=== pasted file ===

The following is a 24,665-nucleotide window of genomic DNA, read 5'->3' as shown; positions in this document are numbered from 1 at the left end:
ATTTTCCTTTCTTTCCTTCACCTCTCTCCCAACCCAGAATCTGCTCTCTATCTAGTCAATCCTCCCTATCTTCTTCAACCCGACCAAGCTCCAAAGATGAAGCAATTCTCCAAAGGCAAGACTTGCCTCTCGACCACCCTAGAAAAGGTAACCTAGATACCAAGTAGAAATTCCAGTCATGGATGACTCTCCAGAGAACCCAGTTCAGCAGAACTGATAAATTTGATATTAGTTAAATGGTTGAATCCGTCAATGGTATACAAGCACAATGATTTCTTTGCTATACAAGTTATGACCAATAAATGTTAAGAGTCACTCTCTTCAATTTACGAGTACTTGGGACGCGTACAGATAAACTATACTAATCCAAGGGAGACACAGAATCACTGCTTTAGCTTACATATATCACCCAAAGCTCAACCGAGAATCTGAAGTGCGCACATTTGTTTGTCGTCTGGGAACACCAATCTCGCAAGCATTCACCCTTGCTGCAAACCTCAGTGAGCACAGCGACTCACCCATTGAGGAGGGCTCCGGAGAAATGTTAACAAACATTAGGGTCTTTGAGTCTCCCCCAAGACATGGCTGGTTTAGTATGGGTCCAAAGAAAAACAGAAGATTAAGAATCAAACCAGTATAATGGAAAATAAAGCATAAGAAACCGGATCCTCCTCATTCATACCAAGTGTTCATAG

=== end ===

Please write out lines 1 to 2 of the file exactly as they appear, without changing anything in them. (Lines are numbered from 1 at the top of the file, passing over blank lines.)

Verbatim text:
The following is a 24,665-nucleotide window of genomic DNA, read 5'->3' as shown; positions in this document are numbered from 1 at the left end:
ATTTTCCTTTCTTTCCTTCACCTCTCTCCCAACCCAGAATCTGCTCTCTATCTAGTCAATCCTCCCTATCTTCTTCAACCCGACCAAGCTCCAAAGATGAAGCAATTCTCCAAAGGCAAGACTTGCCTCTCGACCACCCTAGAAAAGGTAACCTAGATACCAAGTAGAAATTCCAGTCATGGATGACTCTCCAGAGAACCCAGTTCAGCAGAACTGATAAATTTGATATTAGTTAAATGGTTGAATCCGTCAATGGTATACAAGCACAATGATTTCTTTGCTATACAAGTTATGACCAATAAATGTTAAGAGTCACTCTCTTCAATTTACGAGTACTTGGGACGCGTACAGATAAACTATACTAATCCAAGGGAGACACAGAATCACTGCTTTAGCTTACATATATCACCCAAAGCTCAACCGAGAATCTGAAGTGCGCACATTTGTTTGTCGTCTGGGAACACCAATCTCGCAAGCATTCACCCTTGCTGCAAACCTCAGTGAGCACAGCGACTCACCCATTGAGGAGGGCTCCGGAGAAATGTTAACAAACATTAGGGTCTTTGAGTCTCCCCCAAGACATGGCTGGTTTAGTATGGGTCCAAAGAAAAACAGAAGATTAAGAATCAAACCAGTATAATGGAAAATAAAGCATAAGAAACCGGATCCTCCTCATTCATACCAAGTGTTCATAG